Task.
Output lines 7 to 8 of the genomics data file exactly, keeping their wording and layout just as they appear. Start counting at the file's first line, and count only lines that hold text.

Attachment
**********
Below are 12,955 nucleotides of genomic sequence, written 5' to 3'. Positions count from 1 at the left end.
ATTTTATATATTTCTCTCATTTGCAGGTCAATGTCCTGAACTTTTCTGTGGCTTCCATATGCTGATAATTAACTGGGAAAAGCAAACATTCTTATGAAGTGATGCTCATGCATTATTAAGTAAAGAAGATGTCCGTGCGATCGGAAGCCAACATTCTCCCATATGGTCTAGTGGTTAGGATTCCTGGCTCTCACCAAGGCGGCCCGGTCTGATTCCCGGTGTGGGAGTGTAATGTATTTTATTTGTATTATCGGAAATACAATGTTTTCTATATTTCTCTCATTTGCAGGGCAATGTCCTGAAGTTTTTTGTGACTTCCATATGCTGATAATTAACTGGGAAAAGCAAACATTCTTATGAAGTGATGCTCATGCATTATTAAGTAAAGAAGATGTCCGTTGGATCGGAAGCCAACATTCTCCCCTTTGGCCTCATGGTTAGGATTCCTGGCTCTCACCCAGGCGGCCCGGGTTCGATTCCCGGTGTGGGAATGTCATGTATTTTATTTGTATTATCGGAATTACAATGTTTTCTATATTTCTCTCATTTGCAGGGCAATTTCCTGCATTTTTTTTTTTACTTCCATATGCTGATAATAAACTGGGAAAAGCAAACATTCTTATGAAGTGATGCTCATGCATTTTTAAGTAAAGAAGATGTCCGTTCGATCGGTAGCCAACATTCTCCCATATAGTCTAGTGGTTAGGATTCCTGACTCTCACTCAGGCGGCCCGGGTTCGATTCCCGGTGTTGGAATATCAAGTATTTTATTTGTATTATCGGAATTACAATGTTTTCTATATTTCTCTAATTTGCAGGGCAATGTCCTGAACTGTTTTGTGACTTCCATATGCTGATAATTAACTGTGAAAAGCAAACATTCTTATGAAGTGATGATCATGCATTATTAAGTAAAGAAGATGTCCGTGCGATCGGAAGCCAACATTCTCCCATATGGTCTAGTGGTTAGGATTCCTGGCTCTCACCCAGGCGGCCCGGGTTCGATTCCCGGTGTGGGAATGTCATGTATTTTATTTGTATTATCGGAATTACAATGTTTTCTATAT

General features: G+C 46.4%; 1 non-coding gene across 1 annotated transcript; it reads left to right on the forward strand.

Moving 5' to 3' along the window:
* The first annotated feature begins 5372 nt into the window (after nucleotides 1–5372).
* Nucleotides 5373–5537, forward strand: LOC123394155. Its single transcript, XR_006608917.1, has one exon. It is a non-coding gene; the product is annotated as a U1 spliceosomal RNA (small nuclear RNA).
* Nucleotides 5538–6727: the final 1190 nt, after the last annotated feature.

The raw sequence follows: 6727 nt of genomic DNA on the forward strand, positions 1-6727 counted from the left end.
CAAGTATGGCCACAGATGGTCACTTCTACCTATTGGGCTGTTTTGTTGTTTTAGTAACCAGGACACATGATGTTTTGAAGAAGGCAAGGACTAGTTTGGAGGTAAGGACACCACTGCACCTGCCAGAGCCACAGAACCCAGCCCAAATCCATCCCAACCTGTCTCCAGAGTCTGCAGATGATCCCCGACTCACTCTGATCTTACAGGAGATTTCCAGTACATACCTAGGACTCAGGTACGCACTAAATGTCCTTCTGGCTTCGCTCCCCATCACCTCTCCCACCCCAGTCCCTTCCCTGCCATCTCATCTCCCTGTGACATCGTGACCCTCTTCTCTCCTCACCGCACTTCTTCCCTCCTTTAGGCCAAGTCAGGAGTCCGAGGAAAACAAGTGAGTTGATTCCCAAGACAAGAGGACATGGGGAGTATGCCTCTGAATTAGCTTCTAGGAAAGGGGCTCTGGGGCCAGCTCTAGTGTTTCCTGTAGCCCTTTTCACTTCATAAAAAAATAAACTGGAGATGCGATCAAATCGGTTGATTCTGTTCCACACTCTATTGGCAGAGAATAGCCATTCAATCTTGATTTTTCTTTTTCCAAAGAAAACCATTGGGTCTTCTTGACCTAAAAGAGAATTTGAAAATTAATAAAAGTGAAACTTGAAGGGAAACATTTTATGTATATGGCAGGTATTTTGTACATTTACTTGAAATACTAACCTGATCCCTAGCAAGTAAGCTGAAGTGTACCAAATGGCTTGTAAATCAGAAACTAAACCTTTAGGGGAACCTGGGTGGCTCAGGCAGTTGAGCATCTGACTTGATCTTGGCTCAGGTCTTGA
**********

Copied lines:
* Nucleotides 5538–6727: the final 1190 nt, after the last annotated feature.

The raw sequence follows: 6727 nt of genomic DNA on the forward strand, positions 1-6727 counted from the left end.